For a long time, Internet Explorer refused to die. But as a result of people upgrading to newer versions of Windows (and, perhaps, the discontinuation of Windows XP), it’s finally reached a point where it’s used on less than 1% of systems worldwide.
That said, there are still some people who use Internet Explorer 6 to this day, and they’ve got some valid reasons.
The Curse of Legacy Software
Here’s the thing: Internet Explorer 6 is unspeakably terrible, but people still use it. One percent doesn’t sound like much, but still huge in the context of China and the United States.
One percent of the Chinese population is 13.6 million people. Of the US population, it’s 3.2 million people. So, why do so many people continue to use it?
In a word (or three): legacy enterprise software.
Back in the early 00s, lots of companies built web internal web applications. These allowed workers to perform tasks (often data-input tasks) from their browser, and were cheaper to make compared to desktop applications.
These applications were overwhelmingly built to work with one web browser, and one browser alone – Internet Explorer 6. At the time, it was the only real, viable choice for PC and Mac (yes, this was long before Safari).
Back then, there was no Chrome, Netscape Navigator was long dead, and Opera and Mozilla Application Suite (there was no Firefox) were still very much niche products.
Which is why, to this day, this relic of the past is still used. So, how can you get your hands on it?
Getting Internet Explorer Today
There are lots of ways you can get your hands on Internet Explorer 6 today. Some allow you to merely download an EXE and install it, while others let you emulate it in the browser.
The Microsoft Way
Microsoft still serves downloads of Internet Explorer 6 Service Pack 1. That’s rather surprising given that it’s been officially deprecated for a while, and Microsoft has very publicly campaigned to get people to stop using it.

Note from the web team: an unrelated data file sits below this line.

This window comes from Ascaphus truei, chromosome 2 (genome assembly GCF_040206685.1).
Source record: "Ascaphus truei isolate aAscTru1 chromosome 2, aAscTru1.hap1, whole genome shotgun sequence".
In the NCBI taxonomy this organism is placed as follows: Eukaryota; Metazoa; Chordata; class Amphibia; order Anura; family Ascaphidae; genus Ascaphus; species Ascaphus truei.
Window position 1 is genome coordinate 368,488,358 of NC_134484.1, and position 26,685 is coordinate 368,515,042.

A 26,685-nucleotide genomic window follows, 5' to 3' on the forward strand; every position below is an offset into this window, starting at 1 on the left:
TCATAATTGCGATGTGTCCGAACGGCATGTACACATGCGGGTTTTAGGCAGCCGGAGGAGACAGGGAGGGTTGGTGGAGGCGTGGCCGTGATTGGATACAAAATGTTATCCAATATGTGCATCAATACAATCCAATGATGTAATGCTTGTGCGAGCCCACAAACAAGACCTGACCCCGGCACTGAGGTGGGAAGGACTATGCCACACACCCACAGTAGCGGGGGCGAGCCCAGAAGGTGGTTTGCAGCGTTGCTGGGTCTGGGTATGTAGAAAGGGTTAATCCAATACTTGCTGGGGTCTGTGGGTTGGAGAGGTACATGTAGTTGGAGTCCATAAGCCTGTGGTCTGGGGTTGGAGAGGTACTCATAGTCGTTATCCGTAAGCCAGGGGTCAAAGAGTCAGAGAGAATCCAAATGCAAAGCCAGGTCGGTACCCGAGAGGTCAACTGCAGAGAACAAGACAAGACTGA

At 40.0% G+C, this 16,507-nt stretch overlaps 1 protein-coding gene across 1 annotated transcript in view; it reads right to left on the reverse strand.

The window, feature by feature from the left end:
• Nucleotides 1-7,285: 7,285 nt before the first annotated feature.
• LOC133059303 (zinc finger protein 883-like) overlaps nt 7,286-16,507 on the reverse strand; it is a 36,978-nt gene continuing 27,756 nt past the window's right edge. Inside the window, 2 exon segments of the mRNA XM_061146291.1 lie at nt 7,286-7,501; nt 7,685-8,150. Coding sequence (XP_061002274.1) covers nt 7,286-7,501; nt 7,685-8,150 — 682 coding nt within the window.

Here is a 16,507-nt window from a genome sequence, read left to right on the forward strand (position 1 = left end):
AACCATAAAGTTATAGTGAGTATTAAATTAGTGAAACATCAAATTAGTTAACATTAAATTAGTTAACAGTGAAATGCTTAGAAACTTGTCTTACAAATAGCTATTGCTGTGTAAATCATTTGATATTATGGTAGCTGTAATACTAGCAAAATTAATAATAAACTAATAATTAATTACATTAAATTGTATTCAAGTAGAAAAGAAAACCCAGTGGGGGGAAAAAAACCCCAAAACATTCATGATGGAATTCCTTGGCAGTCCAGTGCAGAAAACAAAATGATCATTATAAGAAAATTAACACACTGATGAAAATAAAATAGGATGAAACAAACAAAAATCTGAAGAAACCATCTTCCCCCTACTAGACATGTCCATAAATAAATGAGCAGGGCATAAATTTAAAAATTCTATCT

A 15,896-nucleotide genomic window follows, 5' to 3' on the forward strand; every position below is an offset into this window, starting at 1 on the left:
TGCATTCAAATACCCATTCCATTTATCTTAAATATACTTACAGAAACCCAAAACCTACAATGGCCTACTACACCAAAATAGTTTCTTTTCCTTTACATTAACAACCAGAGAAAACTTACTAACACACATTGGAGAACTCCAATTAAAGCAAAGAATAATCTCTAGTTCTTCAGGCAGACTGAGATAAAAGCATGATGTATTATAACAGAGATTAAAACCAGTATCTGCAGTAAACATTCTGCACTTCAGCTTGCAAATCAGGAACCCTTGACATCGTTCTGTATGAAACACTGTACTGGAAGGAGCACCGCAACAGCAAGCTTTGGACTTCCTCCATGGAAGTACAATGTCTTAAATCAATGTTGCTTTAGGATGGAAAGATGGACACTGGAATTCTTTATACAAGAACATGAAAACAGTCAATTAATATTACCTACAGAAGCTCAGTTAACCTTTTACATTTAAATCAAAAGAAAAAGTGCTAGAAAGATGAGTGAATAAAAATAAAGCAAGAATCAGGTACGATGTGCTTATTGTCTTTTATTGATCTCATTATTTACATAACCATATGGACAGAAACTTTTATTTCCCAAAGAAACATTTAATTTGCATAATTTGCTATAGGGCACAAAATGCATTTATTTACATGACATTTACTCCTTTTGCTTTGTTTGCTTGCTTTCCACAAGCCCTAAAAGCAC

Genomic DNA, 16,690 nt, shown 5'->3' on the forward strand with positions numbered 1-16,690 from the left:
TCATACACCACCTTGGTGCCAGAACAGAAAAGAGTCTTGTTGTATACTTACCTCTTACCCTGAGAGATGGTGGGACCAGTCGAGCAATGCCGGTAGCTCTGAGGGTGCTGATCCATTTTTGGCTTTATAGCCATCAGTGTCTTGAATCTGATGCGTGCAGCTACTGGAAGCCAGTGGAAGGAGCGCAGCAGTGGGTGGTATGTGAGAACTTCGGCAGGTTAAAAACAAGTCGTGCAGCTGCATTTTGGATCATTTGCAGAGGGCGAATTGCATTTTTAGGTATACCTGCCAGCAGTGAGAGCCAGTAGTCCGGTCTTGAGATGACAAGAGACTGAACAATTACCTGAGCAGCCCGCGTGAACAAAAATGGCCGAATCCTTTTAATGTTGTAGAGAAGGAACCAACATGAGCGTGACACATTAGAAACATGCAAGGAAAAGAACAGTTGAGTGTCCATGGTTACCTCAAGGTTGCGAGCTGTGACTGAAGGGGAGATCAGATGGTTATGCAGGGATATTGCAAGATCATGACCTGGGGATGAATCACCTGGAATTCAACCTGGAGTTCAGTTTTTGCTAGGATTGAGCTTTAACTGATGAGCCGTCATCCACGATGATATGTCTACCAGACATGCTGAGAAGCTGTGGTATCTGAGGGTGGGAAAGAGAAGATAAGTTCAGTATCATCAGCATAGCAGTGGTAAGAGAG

To get your hands on a copy, simply click here, and download the exe. It’s also worth noting that IE6 runs really well on Wine, for those of us who don’t use Windows as their day-to-day operating system.
But while Microsoft still serves downloads of IE6, they’re prone to removing old software from their website. It’s only a matter of time until they remove it for good, which is why it’s worth looking at other sites.
OldApps.com, as the name suggests, offers downloads of old software. From retro gaming, to old Shareware apps, to unsupported system utilities, it offers everything. Including older versions of Internet Explorer.
Take note though, this isn’t an official source, and you should treat each file you download from here with extreme caution by checking it with a Virus scanner.
With WineTricks (For Linux Users)
WineTricks is a helper script for Wine, which streamlines the process of downloading and installing Windows applications on Linux.
To install IE6 with WineTricks, first install Wine. You can either install it through the Ubuntu Software Center, or through apt-get: